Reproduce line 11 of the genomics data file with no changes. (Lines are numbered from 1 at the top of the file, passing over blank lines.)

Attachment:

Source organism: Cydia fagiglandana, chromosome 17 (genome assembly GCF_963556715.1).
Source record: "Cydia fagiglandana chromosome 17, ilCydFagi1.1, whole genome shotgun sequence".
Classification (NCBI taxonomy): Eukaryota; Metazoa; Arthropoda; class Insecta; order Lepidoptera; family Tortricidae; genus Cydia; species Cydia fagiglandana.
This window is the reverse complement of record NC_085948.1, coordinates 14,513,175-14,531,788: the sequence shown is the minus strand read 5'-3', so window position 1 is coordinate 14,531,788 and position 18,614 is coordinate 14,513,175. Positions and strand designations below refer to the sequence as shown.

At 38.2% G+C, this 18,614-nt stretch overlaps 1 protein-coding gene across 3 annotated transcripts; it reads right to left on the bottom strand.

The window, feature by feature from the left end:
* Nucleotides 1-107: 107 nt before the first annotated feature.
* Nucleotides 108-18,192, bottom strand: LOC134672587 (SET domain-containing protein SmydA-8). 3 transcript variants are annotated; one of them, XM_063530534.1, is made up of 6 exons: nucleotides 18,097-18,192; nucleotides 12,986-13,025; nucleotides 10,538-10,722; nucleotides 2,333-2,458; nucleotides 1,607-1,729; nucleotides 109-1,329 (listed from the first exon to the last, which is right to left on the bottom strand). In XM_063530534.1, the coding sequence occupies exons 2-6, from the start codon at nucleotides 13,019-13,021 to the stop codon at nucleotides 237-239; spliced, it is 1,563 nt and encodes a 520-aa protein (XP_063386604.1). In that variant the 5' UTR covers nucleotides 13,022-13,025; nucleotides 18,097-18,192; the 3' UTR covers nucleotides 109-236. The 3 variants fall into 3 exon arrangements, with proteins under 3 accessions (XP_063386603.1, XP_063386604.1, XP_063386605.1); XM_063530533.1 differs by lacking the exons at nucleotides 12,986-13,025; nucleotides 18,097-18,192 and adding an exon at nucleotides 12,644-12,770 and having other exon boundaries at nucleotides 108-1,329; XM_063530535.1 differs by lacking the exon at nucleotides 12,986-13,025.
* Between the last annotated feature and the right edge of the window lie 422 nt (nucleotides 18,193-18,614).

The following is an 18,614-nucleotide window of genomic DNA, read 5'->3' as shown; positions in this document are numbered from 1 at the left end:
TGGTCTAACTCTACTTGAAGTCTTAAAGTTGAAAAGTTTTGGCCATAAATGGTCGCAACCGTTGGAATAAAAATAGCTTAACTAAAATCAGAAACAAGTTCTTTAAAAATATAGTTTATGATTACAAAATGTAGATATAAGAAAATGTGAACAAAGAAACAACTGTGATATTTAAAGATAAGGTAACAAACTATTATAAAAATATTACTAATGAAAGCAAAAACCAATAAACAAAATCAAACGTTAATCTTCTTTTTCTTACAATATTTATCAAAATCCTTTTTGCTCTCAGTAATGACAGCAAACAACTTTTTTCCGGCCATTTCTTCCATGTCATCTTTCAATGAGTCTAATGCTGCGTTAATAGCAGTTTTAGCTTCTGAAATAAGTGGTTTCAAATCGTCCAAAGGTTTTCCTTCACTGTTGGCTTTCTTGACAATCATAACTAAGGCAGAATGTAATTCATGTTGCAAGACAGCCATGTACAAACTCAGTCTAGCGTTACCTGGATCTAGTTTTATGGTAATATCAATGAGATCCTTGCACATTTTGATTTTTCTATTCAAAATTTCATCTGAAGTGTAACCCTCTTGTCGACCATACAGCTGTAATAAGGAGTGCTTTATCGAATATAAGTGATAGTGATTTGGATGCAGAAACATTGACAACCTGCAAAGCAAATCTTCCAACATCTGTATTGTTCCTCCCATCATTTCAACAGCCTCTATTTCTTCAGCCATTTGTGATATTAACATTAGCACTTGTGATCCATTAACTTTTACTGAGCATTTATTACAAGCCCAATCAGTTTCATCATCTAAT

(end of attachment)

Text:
TGGTCTAACTCTACTTGAAGTCTTAAAGTTGAAAAGTTTTGGCCATAAATGGTCGCAACCGTTGGAATAAAAATAGCTTAACTAAAATCAGAAACAAGTTCTTTAAAAATATAGTTTATGATTACAAAATGTAGATATAAGAAAATGTGAACAAAGAAACAACTGTGATATTTAAAGATAAGGTAACAAACTATTATAAAAATATTACTAATGAAAGCAAAAACCAATAAACAAAATCAAACGTTAATCTTCTTTTTCTTACAATATTTATCAAAATCCTTTTTGCTCTCAGTAATGACAGCAAACAACTTTTTTCCGGCCATTTCTTCCATGTCATCTTTCAATGAGTCTAATGCTGCGTTAATAGCAGTTTTAGCTTCTGAAATAAGTGGTTTCAAATCGTCCAAAGGTTTTCCTTCACTGTTGGCTTTCTTGACAATCATAACTAAGGCAGAATGTAATTCATGTTGCAAGACAGCCATGTACAAACTCAGTCTAGCGTTACCTGGATCTAGTTTTATGGTAATATCAATGAGATCCTTGCACATTTTGATTTTTCTATTCAAAATTTCATCTGAAGTGTAACCCTCTTGTCGACCATACAGCTGTAATAAGGAGTGCTTTATCGAATATAAGTGATAGTGATTTGGATGCAGAAACATTGACAACCTGCAAAGCAAATCTTCCAACATCTGTATTGTTCCTCCCATCATTTCAACAGCCTCTATTTCTTCAGCCATTTGTGATATTAACATTAGCACTTGTGATCCATTAACTTTTACTGAGCATTTATTACAAGCCCAATCAGTTTCATCATCTAAT